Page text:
Revealing the latest data, the health secretary said 63% of care home residents have received at least one dose, and that the NHS was rolling out jabs at a rate of 200 every minute.
The UK was one of the first countries to approve a coronavirus vaccine, with Boris Johnson pledging that everyone in the four most vulnerable groups will have been offered a vaccine by mid-February.
This chart shows the countries that have administered the most doses per 100 people since the start of the rollout
The data in the chart shows the number of doses administered rather than the number of people who have received a jab. Each person needs to be given two doses of the vaccine in order to gain the highest possible level of immunity.
In total, more than 53 million doses of coronavirus vaccines have now been administered globally.
According to the most recent figures, Israel, the United Arab Emirates and Bahrain have administered the most doses per 100 people.
The UK is fourth in the global race, followed by the US.
Israel is so far the only country to have vaccinated more than a third of the population.
After initial success with the vaccine rollout, which has been called the “light at the end of the tunnel” by chief scientific adviser Patrick Vallance, the difficulties of getting vaccines to those who need them began to emerge in the UK this week.
On Monday, the number of people receiving their first dose dropped for the third day in a row after a dip in supply from drugmaker Pfizer.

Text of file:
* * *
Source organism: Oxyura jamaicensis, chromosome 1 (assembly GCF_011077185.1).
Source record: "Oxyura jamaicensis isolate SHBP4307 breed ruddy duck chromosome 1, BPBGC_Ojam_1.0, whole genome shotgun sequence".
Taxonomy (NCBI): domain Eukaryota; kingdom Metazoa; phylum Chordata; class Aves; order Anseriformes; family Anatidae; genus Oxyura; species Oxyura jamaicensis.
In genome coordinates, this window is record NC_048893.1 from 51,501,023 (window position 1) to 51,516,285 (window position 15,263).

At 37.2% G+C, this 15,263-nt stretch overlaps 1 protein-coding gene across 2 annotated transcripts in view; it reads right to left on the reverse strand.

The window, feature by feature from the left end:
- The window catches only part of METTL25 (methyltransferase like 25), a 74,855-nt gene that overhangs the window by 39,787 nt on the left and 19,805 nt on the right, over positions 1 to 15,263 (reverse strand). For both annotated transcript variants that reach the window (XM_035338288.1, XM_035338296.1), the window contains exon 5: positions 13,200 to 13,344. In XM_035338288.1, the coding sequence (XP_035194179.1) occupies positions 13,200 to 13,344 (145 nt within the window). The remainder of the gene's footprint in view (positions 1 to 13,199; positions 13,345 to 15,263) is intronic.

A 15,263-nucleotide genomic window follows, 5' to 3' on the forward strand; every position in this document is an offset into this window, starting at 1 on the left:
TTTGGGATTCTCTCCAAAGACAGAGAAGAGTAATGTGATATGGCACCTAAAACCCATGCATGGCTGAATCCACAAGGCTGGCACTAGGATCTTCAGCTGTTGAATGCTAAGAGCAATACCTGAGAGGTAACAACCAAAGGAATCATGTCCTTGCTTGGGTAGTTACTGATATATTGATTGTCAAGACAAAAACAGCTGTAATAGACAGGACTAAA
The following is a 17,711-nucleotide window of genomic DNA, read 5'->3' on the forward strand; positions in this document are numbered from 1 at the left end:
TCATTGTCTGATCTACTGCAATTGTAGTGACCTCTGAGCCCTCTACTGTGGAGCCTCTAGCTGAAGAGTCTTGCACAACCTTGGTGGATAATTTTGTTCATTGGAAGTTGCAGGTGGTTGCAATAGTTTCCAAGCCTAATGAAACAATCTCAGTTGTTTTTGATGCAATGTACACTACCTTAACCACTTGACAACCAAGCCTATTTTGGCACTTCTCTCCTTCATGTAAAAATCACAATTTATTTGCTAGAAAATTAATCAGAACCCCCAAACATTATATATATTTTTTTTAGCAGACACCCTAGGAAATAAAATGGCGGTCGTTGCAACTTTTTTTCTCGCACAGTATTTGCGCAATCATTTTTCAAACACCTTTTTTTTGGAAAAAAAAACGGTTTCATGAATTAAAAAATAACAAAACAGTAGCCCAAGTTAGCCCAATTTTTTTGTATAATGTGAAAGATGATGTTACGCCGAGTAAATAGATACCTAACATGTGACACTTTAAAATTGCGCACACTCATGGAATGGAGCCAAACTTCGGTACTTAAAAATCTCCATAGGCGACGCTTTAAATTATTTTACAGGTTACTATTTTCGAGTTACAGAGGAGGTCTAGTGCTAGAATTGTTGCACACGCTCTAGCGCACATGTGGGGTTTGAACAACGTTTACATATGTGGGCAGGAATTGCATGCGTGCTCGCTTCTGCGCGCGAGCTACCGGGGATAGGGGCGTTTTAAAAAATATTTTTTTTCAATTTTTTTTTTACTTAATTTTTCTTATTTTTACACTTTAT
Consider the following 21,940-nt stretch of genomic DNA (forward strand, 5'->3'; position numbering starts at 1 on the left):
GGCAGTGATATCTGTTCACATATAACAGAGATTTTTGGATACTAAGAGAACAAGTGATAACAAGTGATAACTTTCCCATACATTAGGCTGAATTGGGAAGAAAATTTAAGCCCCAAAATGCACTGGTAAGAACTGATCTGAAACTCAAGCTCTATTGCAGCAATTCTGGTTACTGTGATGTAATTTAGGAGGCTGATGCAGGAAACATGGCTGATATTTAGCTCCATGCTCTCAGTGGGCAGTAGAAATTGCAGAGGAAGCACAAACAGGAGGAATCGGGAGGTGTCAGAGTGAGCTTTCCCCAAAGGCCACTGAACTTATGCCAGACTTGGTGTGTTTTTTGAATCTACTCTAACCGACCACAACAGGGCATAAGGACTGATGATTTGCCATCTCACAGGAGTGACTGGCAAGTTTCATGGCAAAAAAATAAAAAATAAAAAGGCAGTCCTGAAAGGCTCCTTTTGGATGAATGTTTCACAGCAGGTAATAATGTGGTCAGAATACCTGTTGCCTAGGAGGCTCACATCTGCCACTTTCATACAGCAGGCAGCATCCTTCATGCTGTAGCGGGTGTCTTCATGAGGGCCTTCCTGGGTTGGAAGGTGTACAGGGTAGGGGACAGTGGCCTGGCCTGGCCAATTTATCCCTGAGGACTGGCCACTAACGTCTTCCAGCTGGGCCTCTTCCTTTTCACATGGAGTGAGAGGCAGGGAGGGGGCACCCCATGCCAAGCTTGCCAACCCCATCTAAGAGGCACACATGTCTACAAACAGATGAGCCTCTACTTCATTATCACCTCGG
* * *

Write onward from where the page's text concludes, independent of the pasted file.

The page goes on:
Home secretary Priti Patel warned the country will face “inconsistencies” due to issues with vaccine supply.
Watch: Almost two-thirds of elderly care home residents in the UK have had a COVID jab
Meanwhile, the Welsh government has been embroiled in controversy over whether it is following a “go-slow” vaccination strategy after data showed rates were lagging behind the other UK nations.
First minister Mark Drakeford dismissed the numbers as “very marginal differences”, but said there was “no point” in rushing to administer all available vaccines if it meant vaccinators were “standing around with nothing to do for another month”.
Boris Johnson said this week that the vaccination programme remained “on track” despite “constraints on supply”.
He told reporters: “We’re going absolutely as fast as we can and it is literally a race against time, a race to protect the elderly and the vulnerable in the context of what is still a very, very tough pandemic.
“There are still tough weeks to come.”
Watch: What you can and can’t do during England’s third national lockdown